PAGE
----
But not so fast. The federal agencies did not invest in hiring would be or ex-post traders for nothing. Let’s see what the Financial Oversight Committee (FOSC), in charge of birthing Volcker, has to say about such practices – “where a market maker posts continually at or near the best offer, but does not also post at or near the best bid, the market maker‘s activities would not generally qualify as bona-fide market making for purposes of the market making exception”* – Gotcha – Big Brother is watching.

 

Think again

Let’s take another loophole and see if we can hang ourselves. Under Volcker, amassing a position or “acquiring inventory and maintaining risk exposures to satisfy current or expected customer demand” is permissible as a necessary evil of market making or responding to customer needs to run your agency flow business. If I were trading and wanted to get long based on my view of the market however, I might “acquire my inventory to satisfy expected customer demand and then – “oops – excuse me Commissioner – my customer didn’t come in with the demand I thought he would or with the volume expected so looks like I was off on my idea of “expected customer demand” – but I was definitely NOT proprietarily trading – no sir – and I wasn’t doing it last week either!” Think again. On this subject the FSOC recognizes and documents, “proprietary traders that build inventory, but do so with the expectation that inventory will appreciate in the near term, rather than using the inventory to facilitate customer transactions as would a market maker” are using “practices that are clearly prohibited”.

But the directives around Volcker are not always crystal clear, making it difficult to set policy and guide employee protocols. The FSOC itself admits, “The ability to hold inventory in this context is a principal complexity: the same inventory built with the intention of facilitating liquidity for clients could also be built with the intention of engaging in impermissible proprietary trading and discerning between the two is a key challenge in implementing the Volcker Rule.” So the problem for the financial industry is two-fold; first, gaining a clear understanding of exactly what is being demanded from Washington and second, actually changing behaviors.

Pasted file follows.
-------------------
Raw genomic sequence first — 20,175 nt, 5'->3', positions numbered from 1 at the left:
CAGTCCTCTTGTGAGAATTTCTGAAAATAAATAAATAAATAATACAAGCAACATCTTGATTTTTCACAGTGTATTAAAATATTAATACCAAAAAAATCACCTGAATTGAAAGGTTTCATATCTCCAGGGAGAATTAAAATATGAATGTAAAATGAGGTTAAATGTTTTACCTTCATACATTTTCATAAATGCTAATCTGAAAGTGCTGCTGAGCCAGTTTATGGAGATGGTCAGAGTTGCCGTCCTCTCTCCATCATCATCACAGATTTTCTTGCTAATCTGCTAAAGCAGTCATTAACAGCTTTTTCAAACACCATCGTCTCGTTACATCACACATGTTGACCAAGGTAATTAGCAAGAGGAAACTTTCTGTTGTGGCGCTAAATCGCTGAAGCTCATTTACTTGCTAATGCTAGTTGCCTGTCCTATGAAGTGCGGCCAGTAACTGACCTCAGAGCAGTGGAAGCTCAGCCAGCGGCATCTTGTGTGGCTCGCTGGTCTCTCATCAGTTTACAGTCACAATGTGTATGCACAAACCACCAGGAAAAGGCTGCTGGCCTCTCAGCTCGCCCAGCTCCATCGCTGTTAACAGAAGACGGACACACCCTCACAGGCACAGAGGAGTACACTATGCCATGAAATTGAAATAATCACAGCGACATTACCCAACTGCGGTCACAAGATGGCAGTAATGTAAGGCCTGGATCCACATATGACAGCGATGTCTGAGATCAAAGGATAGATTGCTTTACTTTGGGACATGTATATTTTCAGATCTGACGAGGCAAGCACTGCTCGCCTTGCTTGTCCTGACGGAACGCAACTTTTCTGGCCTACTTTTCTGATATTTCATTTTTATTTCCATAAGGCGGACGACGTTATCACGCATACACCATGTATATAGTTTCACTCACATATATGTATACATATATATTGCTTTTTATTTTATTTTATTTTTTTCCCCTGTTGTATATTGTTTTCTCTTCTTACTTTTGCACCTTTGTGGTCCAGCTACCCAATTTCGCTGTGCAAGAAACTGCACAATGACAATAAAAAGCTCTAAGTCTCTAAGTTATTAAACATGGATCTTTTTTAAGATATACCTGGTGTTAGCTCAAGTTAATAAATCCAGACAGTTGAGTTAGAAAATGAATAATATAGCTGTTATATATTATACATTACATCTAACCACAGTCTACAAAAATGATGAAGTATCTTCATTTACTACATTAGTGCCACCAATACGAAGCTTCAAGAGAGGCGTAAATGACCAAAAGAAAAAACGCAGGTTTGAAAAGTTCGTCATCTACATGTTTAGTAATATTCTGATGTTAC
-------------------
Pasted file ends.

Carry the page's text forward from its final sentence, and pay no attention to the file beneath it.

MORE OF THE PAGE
Clarity on change

Changing behaviors to this degree involves attempting to change the risk culture of an organization, which is extremely different than merely changing a risk limit or risk reporting. Let’s face it, most people are on a trading desk because it is in their nature to take risk and that’s why they choose their jobs. The fact that Volcker now is changing the game will leave institutions clamoring to explain the new roles to their trading staff. The fact that Volcker restricts “incentive-based compensation based on risk-taking” does not help matters. From a trader’s point of view, first they take the fun, and then they take the money.

At Capco, a leading financial services consulting firm, client needs regarding complying with Volcker have become so vast and intricate, the consultancy has created a Global Volcker Center of Excellence. Our clients rely on us to bring a deep knowledge of bank operations to bridge the gap between high level interpretation and individual desk implementation. We work very closely with them to drive a target operating model that will optimize desk structures, operational processes and infrastructural alignment in addition to refining reporting practices. Complying with Volcker will be a difficult path for most banks. Clarifying the change necessary to comply will be the first step in a long journey.